Study of the Morbidity and the Mortality Pattern in the Neonatal Intensive Care Unit at a Tertiary Care teaching Hospital in Gandhinagar District, Gujarat, India
Author(s): Patel Jaiminkumar, Modi Rohit, Modi Bhavesh, K. Margaret Punitha
Background: Neonates are vulnerable and fragile beings. Many of them would fall sick despite precautions and care, especially in resource poor home settings. The early identification of serious illness and seeking care are key areas in averting neonatal morbidity and mortality. So, if we aware of morbidity and mortality pattern it is helpful to divert resources in proper direction.
Aim: Study the morbidity and mortality patterns in a NICU of a tertiary care teaching hospital.
Materials and Methods: This hospital based retrospective study was carried out in the NICU, at Civil Hospital, Gandhinagar, for a period of 1 year. After tacking ethical permission from Institutional Ethical Committee and administrative permission from medical superintendent, medical files of the neonates were retrospectively reviewed.
Results: Male (56.36%) and female (43.36%) neonates ratio was 1.29: 1. Five hundred and fifty seven babies (67.51%) were born in this hospital and 288 (32.49%) babies were referred from peripheral hospitals and nursing homes. The chief causes of admission in NICU were RDS (31.64%) followed by MAS (24%), jaundice (16.73%) and sepsis/pneumonia/meningitis (11.64%). Out of the 86 deaths, 13 deaths (15.12%) occurred in the normal birth weight group, while 73 deaths (84.88%) occurred in the less than 2.5kg birth weight group.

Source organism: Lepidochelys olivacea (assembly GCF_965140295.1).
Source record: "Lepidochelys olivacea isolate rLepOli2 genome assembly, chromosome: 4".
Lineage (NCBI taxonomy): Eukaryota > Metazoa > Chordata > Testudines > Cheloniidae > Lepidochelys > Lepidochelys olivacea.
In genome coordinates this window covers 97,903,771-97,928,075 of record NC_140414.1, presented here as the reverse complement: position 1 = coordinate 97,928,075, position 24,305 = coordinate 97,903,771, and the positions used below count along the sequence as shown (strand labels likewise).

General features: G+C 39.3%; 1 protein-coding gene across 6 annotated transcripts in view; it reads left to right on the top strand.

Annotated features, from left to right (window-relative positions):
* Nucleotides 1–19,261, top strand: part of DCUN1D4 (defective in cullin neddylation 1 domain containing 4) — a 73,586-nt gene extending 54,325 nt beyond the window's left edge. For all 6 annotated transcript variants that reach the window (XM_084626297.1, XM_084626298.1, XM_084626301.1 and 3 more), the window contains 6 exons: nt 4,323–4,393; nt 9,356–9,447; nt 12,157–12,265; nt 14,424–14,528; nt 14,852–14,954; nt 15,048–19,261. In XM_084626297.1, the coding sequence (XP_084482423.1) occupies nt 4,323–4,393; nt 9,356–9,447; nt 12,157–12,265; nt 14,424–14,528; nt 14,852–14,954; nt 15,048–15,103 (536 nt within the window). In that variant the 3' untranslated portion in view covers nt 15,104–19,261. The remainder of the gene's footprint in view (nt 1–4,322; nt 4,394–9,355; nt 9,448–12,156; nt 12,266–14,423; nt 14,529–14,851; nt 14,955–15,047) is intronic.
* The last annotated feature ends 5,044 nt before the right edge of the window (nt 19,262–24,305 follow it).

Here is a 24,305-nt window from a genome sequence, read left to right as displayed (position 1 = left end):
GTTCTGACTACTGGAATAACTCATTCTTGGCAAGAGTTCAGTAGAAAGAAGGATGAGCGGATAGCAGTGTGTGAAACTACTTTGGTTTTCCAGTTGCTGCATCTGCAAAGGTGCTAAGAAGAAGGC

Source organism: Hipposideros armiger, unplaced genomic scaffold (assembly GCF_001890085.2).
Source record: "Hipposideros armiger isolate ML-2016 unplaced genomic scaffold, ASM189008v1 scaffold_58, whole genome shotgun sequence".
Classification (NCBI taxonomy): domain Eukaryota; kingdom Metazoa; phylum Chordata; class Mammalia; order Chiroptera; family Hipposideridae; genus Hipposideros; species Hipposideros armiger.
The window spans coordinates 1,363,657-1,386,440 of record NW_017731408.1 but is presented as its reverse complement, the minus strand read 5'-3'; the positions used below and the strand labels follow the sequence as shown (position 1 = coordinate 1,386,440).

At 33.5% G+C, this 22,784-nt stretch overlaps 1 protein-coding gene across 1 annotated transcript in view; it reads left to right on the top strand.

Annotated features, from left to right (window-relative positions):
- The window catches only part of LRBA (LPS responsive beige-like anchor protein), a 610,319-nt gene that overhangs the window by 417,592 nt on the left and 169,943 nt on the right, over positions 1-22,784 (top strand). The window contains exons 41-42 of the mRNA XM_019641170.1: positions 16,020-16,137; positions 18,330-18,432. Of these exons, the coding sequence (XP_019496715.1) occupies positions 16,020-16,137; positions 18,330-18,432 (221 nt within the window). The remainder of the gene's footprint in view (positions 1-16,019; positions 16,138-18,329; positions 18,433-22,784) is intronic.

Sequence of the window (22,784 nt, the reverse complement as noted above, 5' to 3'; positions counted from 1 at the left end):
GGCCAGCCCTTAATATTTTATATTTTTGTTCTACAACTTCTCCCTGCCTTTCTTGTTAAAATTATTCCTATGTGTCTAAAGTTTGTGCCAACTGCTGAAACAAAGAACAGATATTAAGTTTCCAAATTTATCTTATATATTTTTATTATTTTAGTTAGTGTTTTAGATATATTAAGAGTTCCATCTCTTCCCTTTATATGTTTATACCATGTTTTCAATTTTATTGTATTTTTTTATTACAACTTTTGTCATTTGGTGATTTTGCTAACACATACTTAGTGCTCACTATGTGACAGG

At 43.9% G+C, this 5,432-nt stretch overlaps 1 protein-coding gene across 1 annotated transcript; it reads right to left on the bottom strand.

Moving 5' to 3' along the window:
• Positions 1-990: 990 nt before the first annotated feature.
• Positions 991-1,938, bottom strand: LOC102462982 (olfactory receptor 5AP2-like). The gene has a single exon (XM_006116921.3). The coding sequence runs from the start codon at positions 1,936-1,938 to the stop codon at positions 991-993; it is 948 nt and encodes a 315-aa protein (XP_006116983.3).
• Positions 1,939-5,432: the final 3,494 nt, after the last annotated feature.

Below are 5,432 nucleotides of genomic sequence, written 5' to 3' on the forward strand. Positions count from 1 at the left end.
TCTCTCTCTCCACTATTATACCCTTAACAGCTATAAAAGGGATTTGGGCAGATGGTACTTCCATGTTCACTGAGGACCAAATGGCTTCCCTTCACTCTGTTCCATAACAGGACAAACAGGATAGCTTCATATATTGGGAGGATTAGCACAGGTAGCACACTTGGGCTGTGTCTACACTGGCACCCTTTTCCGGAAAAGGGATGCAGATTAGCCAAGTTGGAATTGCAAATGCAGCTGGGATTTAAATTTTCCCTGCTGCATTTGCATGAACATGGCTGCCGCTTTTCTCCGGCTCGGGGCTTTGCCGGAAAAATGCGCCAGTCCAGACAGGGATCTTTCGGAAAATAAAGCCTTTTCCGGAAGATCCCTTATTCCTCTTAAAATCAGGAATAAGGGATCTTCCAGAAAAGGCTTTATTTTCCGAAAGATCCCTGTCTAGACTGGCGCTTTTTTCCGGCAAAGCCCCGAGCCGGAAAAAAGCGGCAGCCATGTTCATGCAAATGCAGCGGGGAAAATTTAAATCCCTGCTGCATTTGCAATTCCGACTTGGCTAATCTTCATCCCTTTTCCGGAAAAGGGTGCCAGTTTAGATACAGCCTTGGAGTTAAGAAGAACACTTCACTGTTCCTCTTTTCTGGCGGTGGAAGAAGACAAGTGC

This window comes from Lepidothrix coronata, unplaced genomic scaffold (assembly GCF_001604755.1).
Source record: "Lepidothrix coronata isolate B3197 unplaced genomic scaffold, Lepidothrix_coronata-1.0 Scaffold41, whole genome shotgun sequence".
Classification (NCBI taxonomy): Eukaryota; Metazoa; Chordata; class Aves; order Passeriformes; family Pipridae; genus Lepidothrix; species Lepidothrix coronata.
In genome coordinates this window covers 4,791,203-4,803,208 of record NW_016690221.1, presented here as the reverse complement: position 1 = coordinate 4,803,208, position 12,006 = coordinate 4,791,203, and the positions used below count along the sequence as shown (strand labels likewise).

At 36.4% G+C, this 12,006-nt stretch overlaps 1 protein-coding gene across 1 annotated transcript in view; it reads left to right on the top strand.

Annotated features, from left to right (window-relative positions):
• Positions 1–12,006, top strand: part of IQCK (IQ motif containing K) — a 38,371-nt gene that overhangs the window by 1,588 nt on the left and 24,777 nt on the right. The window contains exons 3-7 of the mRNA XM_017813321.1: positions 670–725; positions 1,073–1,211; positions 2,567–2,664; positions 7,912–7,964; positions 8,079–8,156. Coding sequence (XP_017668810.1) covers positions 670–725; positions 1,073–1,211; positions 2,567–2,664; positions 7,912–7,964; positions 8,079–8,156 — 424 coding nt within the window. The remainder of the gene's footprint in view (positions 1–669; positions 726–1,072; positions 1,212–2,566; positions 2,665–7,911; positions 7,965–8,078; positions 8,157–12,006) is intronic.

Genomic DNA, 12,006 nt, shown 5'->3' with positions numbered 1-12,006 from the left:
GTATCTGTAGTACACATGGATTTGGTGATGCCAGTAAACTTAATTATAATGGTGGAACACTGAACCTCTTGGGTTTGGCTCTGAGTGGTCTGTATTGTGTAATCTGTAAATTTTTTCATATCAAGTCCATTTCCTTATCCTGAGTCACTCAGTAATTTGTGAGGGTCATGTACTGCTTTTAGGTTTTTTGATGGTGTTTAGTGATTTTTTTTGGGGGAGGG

Conclusion: Respiratory distress syndrome, Meconium Aspiration Syndrome, neonatal sepsis, neonatal hyperbilirubinemia, and HIE as the major causes of morbidity. With Low Birth Weight and prematurity being the commonest contributors of death, attempts to prolong the pregnancy each week might improve the neonatal outcome considerably.